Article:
SWT Creative Writing director Tom Grimes' new novel: an excerpt
Tom Grimes is flagrantly intelligent and a swift, smooth, ultra-savvy novelist. He's also as funny -- in person and in print -- as they come. Among his many achievements, helping to build a formidable M.F.A. writing program at Southwest Texas State and authoring City of God, A Stone of the Heart, and Season's End, as well as the plays Spec and New World, stand out. His latest effort, WILL@epicqwest.com (a medicated memoir), will be released in May by Ludlow Press ($12.95, paper) and is sharpened to that crucial, much-needed point of writing-as-a-weapon. You don't see books like this much these days. You don't find such astute satire in such a 100-year flood of information. That excess information is at the nexus of WILL, in which the land is being overrun with Information Sickness ("People have died from it," Will narrates early. "We all are") and only one college freshman (and his computer) -- suffering from "depression, delusion, mania," and more -- can save us. That, Earthlings, is only the beginning. In just under 200 pages, Grimes' imagination and wisdom do all of the work, making this read anything but for us, when, with its palpable desperation to convey What's Wrong Here, it probably should be.
I went deeper into solitude. I wandered in the desert. I consulted stone and rock until I read the Caution: Nuclear Waste sign. I listened for the sound of the wind over the buzzing of power lines. I ate peyote among the shamans, encountered snakes and demons and Jim Morrison, had a vision of golden rainbows that turned out to be a McDonald's and woke parched. I was like, could I get a Sprite? At an octoplex I took cover from a plague of locusts predicted by the weather channel. In a cave lit only by Duraflame Firelight, a bearded wise man explained to me the mysteries of existence as a tour group camcorded the conversation before the wise man sued for copyright infringement.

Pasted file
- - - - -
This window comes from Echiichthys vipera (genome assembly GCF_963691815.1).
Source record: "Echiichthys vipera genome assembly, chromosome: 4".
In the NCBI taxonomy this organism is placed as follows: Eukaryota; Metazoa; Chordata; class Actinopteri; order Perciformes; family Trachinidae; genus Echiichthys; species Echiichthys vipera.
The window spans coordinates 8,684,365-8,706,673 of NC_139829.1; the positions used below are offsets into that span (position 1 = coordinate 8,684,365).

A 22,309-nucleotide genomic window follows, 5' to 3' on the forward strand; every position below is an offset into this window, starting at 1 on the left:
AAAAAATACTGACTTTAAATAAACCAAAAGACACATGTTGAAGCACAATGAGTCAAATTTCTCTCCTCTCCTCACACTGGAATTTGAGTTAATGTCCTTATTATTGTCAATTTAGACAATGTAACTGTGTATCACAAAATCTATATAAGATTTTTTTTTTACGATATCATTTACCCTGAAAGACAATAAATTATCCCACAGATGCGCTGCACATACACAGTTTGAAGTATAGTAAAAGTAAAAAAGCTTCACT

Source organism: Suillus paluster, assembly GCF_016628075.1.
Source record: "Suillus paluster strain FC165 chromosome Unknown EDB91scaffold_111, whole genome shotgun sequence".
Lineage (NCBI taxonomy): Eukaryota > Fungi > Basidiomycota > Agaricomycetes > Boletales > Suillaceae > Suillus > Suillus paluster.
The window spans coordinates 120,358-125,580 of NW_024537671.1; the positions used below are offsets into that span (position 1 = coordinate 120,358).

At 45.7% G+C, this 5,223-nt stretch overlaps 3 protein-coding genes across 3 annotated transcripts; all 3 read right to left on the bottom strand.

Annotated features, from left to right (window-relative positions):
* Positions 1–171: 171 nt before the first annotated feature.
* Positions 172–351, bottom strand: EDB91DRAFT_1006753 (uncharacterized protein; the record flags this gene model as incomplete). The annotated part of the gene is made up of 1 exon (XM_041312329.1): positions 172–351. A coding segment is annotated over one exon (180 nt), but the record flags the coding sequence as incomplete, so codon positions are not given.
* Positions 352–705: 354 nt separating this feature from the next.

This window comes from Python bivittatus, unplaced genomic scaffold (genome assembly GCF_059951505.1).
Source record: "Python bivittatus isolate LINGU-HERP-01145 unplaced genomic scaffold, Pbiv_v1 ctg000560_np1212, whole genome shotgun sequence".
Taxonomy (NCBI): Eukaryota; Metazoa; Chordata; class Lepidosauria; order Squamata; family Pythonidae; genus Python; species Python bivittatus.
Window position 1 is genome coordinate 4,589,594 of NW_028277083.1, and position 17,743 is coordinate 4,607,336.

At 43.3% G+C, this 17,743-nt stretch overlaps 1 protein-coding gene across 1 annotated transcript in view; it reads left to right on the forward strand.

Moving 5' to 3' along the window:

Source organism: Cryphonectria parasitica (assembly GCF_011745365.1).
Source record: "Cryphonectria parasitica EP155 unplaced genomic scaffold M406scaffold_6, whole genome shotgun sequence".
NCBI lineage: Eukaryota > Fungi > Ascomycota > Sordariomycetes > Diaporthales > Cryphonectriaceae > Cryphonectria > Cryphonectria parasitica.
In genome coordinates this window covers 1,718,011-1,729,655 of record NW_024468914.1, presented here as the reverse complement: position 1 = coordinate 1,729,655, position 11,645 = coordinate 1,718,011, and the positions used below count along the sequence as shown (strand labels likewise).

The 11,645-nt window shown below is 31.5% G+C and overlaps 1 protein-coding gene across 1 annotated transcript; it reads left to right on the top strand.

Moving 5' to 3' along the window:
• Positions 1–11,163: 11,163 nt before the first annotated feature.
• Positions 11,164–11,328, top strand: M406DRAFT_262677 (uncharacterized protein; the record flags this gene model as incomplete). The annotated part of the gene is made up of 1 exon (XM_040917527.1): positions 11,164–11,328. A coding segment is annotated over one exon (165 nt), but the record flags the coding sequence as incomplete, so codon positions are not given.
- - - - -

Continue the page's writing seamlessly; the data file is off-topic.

Then Spunk's batteries ran low. Being an itinerant mystic, I was short on cash. I robbed a convenience store. D-cell Duracells for Spunk, a power bar for me, which the clerk offered to microwave when I complained that it was stale, plus a copy of "Them" magazine because Naomi had made its "Best Undressed" list.
I suppose I shouldn't have stopped to squeegee Spunk's laptop screen by the gas pumps. Because, in jail, despite arguments in the TV room over which rerun to watch, I discovered that all men share a common humanity and fairly standard sexual urges. Then, one night, sharing an additive-free Native American cigarette with another con, we discovered that we'd once lived in the same subdivision, on the same cul de sac, in the same house.
"What are you doing in jail? Skipping alimony payments again?"
"Never mind about me, young man. You have a lot of explaining to do."
"I'm experiencing a period of exile and doubt in the midst of my epic quest. Sort of like Hamlet or Henry IV."
"Tell it to the judge."
"You haven't heard about Information Sickness?"
"Are you having that Attention Deficit Disorder thing again?"
"That was reclassified as Oppositional Defiance Disorder after you abandoned us."
"I didn't abandon you. I relocated."
"You should have told us first."
"I figured what you didn't know wouldn't hurt you. You're going to tell me I was missed?"
"Actually, it took a while to realize you'd left."
Reprinted with permission from Ludlow Press © 2003